La India Maria (aka Maria Elena Velasco), a pocharrific indigenous comedienne from Puebla Mexico, took that combi to the sky on May 1st, a special day for progressive proles y paisas alike. A tip of the tando for this legendary actress, producer and major female film director.
Often compared to Lucille Ball, Maria Elena got her start as a showgirl at the legendary Teatro Tivoli in Mexico City, moving quickly to performing in comedy sketches. Her big break came in 1969 when "La India Maria" was featured on Siempre el Domingo, hosted by Latino star-maker Raul Velasco (the Ed Sullivan of Mexico).
Maria Elena's comedy persona, an iconic indigenous woman named "The Indian Maria" was a mashup of rural paisa estyle: well worn chanclas, gaudy fabrics with excessive ruffles, multiple petticoats, thick braids wrapped in ribbons and a beloved box of chiles. Her "Maria" represented the downtrodden and most exploited class in Latin America; indigenous women. Yet in film after film, the wiley "indian" gets the better of hustlers, smugglers, foreigners, US Customs agents and even international spy rings. La India Maria was our rascuache James Bond!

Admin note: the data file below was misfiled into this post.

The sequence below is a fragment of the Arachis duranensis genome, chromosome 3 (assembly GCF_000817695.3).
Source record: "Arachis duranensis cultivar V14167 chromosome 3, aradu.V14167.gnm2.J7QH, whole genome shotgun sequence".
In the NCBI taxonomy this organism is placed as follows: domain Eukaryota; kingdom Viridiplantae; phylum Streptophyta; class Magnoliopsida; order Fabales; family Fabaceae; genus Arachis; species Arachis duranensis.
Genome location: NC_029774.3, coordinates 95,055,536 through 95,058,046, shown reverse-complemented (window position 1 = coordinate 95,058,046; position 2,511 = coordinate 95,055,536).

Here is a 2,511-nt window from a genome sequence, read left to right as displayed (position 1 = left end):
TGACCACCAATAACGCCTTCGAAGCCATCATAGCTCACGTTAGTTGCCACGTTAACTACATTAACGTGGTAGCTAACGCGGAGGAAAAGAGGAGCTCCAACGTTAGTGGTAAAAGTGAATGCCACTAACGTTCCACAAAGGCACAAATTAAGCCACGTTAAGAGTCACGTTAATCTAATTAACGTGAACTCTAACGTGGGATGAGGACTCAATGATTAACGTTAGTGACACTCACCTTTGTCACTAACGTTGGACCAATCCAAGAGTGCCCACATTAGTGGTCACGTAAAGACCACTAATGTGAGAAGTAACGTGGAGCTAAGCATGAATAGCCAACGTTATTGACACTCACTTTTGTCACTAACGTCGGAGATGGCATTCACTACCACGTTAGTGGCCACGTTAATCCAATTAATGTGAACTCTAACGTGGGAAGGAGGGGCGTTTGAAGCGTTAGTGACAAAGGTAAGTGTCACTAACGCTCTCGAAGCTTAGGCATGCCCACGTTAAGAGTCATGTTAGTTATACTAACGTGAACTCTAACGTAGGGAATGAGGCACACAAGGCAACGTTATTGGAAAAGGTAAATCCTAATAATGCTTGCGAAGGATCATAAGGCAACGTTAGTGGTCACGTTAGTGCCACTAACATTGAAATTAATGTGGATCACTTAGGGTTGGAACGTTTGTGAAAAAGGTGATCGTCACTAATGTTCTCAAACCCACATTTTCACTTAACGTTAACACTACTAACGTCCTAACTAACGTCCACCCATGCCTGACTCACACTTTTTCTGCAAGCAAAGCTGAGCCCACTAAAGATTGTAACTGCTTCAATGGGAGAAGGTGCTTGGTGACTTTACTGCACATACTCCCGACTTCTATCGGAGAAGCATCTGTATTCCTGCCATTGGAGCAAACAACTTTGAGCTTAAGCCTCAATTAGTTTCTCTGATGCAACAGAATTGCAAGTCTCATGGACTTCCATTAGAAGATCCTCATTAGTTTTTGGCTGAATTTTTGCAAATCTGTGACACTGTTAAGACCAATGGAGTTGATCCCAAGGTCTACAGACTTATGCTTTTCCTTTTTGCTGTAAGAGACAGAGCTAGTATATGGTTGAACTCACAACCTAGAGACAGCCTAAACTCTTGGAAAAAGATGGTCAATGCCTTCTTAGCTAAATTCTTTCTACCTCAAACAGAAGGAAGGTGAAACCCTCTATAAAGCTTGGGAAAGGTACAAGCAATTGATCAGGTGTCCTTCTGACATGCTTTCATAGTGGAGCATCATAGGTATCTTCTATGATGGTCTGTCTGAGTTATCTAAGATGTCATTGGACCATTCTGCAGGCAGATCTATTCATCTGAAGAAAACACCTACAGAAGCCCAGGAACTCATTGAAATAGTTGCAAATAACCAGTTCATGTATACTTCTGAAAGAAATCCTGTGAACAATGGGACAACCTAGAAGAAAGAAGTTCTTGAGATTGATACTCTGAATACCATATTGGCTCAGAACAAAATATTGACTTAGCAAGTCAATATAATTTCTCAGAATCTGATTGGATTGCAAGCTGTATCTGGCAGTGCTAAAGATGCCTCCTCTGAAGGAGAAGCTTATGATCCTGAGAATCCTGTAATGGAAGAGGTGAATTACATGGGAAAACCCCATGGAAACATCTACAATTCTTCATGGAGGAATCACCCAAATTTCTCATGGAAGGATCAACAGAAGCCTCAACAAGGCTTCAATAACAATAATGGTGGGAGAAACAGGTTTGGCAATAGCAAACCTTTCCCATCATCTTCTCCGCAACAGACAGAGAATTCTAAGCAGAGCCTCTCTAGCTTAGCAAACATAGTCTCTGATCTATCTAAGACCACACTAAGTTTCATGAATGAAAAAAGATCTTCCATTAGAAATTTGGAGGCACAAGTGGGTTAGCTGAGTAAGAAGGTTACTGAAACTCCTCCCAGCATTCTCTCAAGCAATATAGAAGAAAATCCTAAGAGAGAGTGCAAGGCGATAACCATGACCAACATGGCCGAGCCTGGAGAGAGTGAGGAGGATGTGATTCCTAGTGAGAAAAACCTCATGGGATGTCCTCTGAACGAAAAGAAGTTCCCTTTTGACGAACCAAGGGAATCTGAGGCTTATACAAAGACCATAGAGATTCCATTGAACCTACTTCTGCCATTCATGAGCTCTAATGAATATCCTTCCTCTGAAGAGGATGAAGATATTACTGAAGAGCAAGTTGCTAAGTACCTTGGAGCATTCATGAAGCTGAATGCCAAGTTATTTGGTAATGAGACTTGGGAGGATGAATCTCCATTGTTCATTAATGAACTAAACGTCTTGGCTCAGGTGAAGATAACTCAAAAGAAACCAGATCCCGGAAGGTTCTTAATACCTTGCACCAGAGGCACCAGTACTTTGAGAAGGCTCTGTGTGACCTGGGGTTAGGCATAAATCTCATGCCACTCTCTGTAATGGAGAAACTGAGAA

One of her most Pocho peliculas is the classic Ni de Aqui, Ni de Alla, where a young Maria leaves her native village to work for some gringos, is a hilarious trans-national romp seasoned with biting economic & cultural observations from a woman's perspective. Amid the comedic one-liners are real gems of the intercultural experience.
In asking for her father Don Santo's blessing, he initially refuses by saying, "They will change you, they will look upon you as 'less than' and before long you will belong neither here nor there" -- and this is a classic description of the Pocho/a condition, of being eternally in-between worlds, rejected and ridiculed by both.
For a mujer so ahead of her time, it's fitting that her death was announced in that most modern of mediums: Twitter. As the first genre-busting cyber-indigena and celebrated entertainment innovator, Maria Elena would have had a good laugh at merging technology with tradition, even in death.